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How child support law works versus how the law is viewed

Some New Jersey parents who are required to pay child support may feel that the formulas that are used to calculate the payment amounts are unfair. In a recent study, researchers at Arizona State University examined the responses and opinions regarding child support laws, alimony and child custody of groups of people in both Arizona and England. The researchers had the participants review specific cases and grant a certain amount of child support as if they were the presiding judge. The amounts earned by both the father and mother were adjusted to determine how the participant adjusted the child support that they would award the custodial parent.

It was found that the participants were more receptive to adjusting the support amount based on what the noncustodial parent was making. Respondents also found that they believed that the amount of child support should be increased or decreased based on the mother's earnings. Additionally, participants took the income of the stepparent into account should a parent remarry.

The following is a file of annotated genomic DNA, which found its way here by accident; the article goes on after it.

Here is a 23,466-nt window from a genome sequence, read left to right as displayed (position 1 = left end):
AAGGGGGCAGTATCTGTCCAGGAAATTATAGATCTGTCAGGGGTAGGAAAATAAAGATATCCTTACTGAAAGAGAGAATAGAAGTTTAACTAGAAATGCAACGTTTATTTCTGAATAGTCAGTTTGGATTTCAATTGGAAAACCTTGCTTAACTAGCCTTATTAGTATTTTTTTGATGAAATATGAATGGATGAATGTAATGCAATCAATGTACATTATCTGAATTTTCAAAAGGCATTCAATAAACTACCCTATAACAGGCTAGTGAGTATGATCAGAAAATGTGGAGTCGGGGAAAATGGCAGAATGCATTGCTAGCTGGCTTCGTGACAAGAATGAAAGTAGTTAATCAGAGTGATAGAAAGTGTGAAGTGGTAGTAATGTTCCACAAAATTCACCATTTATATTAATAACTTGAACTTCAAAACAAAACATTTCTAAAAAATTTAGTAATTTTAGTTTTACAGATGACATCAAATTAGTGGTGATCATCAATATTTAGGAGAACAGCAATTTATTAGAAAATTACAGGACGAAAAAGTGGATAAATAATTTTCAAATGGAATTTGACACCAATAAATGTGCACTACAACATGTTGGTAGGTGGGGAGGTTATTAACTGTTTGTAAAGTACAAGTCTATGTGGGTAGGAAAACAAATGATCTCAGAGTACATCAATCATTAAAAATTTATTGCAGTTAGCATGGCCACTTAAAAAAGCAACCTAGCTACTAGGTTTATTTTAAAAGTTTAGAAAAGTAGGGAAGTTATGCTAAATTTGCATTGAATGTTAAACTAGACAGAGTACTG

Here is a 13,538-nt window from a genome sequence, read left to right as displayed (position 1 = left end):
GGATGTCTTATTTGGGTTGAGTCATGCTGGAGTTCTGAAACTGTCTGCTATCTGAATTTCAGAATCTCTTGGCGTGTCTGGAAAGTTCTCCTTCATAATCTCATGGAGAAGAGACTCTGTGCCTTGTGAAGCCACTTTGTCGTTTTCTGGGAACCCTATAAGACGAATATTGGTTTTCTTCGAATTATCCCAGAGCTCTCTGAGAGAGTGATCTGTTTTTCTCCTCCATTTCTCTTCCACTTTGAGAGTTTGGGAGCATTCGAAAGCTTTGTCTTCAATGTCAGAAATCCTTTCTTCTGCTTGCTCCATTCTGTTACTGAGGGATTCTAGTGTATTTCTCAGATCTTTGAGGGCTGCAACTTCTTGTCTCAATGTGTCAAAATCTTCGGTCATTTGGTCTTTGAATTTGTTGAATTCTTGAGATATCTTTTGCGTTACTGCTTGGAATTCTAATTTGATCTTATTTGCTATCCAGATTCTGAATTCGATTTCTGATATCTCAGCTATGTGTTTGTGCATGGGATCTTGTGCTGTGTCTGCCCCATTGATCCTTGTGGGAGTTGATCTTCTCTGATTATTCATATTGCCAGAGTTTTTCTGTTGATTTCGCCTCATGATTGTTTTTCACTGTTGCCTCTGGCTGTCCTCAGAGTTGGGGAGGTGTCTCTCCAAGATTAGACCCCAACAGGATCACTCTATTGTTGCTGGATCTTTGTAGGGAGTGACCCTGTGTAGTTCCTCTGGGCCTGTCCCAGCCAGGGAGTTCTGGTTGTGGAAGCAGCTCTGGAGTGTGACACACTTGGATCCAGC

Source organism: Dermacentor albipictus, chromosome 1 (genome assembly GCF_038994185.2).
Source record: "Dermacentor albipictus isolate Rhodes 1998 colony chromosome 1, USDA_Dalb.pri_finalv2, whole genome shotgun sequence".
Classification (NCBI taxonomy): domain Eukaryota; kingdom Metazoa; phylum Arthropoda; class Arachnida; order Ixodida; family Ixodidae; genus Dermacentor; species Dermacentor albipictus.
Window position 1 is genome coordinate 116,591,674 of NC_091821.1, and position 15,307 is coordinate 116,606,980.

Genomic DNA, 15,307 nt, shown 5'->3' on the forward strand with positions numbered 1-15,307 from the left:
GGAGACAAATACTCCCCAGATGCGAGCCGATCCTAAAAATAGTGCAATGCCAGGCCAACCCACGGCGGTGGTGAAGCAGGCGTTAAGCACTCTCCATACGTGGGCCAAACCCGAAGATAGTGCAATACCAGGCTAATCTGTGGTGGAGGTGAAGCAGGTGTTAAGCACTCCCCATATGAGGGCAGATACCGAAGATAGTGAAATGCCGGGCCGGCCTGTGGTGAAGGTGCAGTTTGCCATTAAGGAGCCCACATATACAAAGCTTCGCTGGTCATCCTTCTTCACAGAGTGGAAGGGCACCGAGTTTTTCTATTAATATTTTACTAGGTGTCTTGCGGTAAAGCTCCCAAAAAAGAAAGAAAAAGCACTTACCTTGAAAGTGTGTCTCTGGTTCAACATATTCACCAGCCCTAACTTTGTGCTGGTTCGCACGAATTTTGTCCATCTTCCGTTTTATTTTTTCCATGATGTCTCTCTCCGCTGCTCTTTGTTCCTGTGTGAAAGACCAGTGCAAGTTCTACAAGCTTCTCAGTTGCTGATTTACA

The study made it very clear how the participants felt about child support. However, a child custody attorney noted that, in most cases, the party that is responsible for making the payments almost always feels that they are paying too much while the party who is receiving the support is awarded too little.

Each state has a set of guidelines for courts to follow when they are determining child support amounts. In some cases, however, there may be a set of circumstances present that a judge will take into account in ordering an amount that deviates from those guidelines. A family law attorney may be of assistance to a parent who believes that the guidelines should not apply.

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